and cheerfully fulfilled their duty, and have sprung to the musket or spade, according to the occasion, and have just reason to claim a large share in the honors that are due to the whole army for the glorious victory terminating at Corinth on yesterday, and it affords him great pleasure to bear full and willing testimony to the qualities of his command that have achieved this victory, a victory none the less decisive because attended with comparatively little loss of life.
But a few days ago a large and powerful army of rebels lay at Corinth, with outposts extending to our very camp at Shiloh. They held two railroads, extending north and south, east and west, across the whole extent of their country, with a vast number of locomotives and cars to bring to them speedily and certainly their re-enforcements and supplies. They called to their aid all their armies from every quarter, abandoning the sea-cost and the great river Mississippi, that they might overwhelm us with numbers in the place of their own choosing. They had their chosen leaders, men of high reputation and courage, and they dared us to leave the cover of our iron-clad gunboats to come and fight them in their trenches and still more dangerous ambuscades of their dared us to leave the cover of our iron-clad gunboats to come and fight them in their trenches and still more dangerous ambuscades of their Southern swamps and forests. Their whole country, from Richmond to Memphis and from Nashville to Mobile, rung with their taunts and boastings as to how they would immolate the Yankees if they dared to leave the Tennessee River. They boldly and defiantly challenged us to meet them at Corinth. We accepted the challenge, and came slowly and without attempt at concealment to the very ground of their selection, and they have fled away. We yesterday marched unopposed through the burning embers of their destroyed camps and property and pursued them to their swamps, until burning bridges plainly confessed they had fled, and not marched away for better ground.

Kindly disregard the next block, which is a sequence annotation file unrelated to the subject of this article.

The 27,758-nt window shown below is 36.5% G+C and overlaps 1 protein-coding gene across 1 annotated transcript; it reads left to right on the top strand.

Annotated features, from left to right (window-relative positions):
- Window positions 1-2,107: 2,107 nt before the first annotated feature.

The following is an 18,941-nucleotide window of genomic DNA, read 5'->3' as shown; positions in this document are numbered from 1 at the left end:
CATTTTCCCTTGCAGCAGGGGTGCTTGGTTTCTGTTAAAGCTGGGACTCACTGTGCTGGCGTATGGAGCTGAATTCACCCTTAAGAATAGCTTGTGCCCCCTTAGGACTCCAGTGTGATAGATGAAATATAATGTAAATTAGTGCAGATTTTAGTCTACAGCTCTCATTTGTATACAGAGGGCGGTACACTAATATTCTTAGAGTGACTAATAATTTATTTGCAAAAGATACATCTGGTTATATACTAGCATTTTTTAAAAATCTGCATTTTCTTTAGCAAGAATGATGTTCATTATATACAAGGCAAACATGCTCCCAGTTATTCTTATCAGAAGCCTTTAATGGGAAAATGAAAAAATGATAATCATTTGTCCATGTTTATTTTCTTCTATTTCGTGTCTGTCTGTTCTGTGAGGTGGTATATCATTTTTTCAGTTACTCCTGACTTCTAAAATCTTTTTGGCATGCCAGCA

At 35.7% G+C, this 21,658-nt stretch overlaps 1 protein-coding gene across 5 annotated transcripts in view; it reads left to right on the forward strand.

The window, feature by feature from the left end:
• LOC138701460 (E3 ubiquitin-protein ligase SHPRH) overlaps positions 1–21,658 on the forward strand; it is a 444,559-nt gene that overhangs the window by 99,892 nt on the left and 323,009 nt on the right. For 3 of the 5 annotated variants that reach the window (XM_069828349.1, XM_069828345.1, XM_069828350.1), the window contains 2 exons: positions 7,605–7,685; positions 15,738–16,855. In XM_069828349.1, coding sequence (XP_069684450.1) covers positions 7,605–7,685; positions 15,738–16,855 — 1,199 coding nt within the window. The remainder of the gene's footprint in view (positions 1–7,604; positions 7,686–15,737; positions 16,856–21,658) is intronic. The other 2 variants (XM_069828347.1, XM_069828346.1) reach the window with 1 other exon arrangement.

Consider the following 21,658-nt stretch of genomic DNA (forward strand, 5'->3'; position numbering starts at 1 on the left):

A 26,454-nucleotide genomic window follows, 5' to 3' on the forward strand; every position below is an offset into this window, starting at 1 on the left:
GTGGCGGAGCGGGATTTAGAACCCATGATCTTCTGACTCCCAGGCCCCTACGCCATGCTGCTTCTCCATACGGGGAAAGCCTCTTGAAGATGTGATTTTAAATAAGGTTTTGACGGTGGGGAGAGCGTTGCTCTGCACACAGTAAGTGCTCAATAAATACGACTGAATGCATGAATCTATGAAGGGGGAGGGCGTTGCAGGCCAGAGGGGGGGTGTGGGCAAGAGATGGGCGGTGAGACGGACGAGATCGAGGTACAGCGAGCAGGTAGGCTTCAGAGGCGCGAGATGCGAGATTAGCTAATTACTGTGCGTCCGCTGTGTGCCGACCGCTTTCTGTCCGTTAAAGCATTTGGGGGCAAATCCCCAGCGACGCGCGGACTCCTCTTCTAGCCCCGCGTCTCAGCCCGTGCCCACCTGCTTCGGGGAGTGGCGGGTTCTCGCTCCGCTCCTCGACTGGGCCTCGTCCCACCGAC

It is a victory as brilliant and important as any recorded in history, and every officer and soldier who has lent his aid has just reason to be proud of his part. No amount of sophistry or words from the leaders of the rebellion can succeed in giving the evacuation of Corinth under the circumstances any other title than that of a signal defeat, more humiliating to them and to their cause than if we had entered the place over the dead and mangled bodies of their soldiers. We are not here to kill and slay, but to vindicate the honor and just authority off that Government which has been bequeathed to us by our honored fathers, and to whom we would be recreant if we permitted their work to pass to our children weaned and spoiled by ambitious and wicked rebels.
The commanding general, while thus claiming for his division their just share in the glorious result, must at the same time remind them that much yet remains to be done, and that all must still continue the same vigilance, patience, industry, and obedience till the enemy lays down his arms and publicly acknowledges for their supposed grievances they must obey the laws of their country, and not attempt its overthrow by threats, by cruelty, and by war. They must be made to feel and acknowledge the power of a just and mighty nation. This result can only be accomplished by a cheerful and ready obedience to the orders and authority of our own leaders, in whom we now have just reason to feel the most implicit confidence. That the Fifth Division of the right wing will do this, and that in due time we will all go to our families and friends at home, is the earnest prayer and wish of your immediate commander,
W. T. SHERMAN,